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J Immunol. 2010 Feb 1;184(3):1200-9. doi: 10.4049/jimmunol.0902584. Epub 2009 Dec 21.

Lactic acid and acidification inhibit TNF secretion and glycolysis of human monocytes.

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Department of Hematology and Oncology, University of Regensburg, Regensburg, Germany.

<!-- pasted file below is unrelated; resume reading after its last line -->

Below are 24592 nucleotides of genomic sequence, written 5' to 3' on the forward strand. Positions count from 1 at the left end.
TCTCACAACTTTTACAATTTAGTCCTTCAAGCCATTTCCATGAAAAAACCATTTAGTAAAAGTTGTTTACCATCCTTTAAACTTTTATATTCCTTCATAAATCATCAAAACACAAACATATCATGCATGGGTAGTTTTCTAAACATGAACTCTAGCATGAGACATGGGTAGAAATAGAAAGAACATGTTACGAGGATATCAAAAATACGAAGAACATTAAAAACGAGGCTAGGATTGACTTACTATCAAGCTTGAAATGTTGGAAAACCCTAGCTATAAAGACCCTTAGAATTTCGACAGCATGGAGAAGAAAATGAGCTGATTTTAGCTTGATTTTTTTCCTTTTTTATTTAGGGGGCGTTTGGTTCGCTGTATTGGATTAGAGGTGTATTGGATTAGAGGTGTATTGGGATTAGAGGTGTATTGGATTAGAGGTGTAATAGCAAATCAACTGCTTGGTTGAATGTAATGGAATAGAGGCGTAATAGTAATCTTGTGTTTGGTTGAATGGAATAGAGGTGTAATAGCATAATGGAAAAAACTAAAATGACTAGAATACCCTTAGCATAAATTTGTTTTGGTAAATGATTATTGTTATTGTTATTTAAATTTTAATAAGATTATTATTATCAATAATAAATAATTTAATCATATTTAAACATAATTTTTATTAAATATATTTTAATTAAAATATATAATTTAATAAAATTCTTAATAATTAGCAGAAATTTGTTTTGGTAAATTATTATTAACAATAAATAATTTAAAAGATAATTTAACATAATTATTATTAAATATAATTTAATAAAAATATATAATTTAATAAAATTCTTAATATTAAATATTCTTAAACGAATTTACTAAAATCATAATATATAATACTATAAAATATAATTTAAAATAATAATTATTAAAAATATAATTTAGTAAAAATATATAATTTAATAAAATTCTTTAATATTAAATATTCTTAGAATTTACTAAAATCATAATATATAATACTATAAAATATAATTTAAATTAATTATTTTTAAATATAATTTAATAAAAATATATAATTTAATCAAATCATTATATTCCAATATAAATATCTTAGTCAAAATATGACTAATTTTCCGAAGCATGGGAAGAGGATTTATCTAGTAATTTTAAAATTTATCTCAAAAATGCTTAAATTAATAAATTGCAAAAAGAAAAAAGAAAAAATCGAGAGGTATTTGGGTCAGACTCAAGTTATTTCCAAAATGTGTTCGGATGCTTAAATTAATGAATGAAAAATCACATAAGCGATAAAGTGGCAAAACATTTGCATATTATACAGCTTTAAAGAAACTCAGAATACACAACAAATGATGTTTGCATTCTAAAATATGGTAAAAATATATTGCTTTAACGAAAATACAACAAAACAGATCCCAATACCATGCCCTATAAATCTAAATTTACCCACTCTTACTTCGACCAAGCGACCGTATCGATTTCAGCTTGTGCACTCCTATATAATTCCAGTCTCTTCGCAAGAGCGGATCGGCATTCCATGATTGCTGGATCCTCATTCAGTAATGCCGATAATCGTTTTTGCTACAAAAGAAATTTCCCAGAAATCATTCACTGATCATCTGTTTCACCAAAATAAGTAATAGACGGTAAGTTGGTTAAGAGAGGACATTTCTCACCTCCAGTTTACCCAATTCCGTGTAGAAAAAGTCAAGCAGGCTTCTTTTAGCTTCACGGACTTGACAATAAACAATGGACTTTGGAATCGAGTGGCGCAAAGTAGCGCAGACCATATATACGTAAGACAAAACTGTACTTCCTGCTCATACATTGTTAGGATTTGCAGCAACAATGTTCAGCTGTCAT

High concentrations of lactic acid (LA) are found under various pathophysiological conditions and are accompanied by an acidification of the environment. To study the impact of LA on TNF secretion, human LPS-stimulated monocytes were cultured with or without LA or the corresponding pH control. TNF secretion was significantly suppressed by low concentrations of LA (< or = 10 mM), whereas only strong acidification had a similar effect. This result was confirmed in a coculture model of human monocytes with multicellular tumor spheroids. Blocking synthesis of tumor-derived lactate by oxamic acid, an inhibitor of lactate dehydrogenase, reversed the suppression of TNF secretion in this coculture model. We then investigated possible mechanisms underlying the suppression. Uptake of [3-(13)C]lactate by monocytes was shown by hyphenated mass spectrometry. As lactate might interfere with glycolysis, the glycolytic flux of monocytes was determined. We added [1,2-(13)C(2)]glucose to the culture medium and measured glucose uptake and conversion into [2,3-(13)C(2)]lactate. Activation of monocytes increased the glycolytic flux and the secretion of lactate, whereas oxygen consumption was decreased. Addition of unlabeled LA resulted in a highly significant decrease in [2,3-(13)C(2)]lactate secretion, whereas a mere corresponding decrease in pH exerted a less pronounced effect. Both treatments increased intracellular [2,3-(13)C(2)]lactate levels. Blocking of glycolysis by 2-deoxyglucose strongly inhibited TNF secretion, whereas suppression of oxidative phosphorylation by rotenone had little effect. These results support the hypothesis that TNF secretion by human monocytes depends on glycolysis and suggest that LA and acidification may be involved in the suppression of TNF secretion in the tumor environment.

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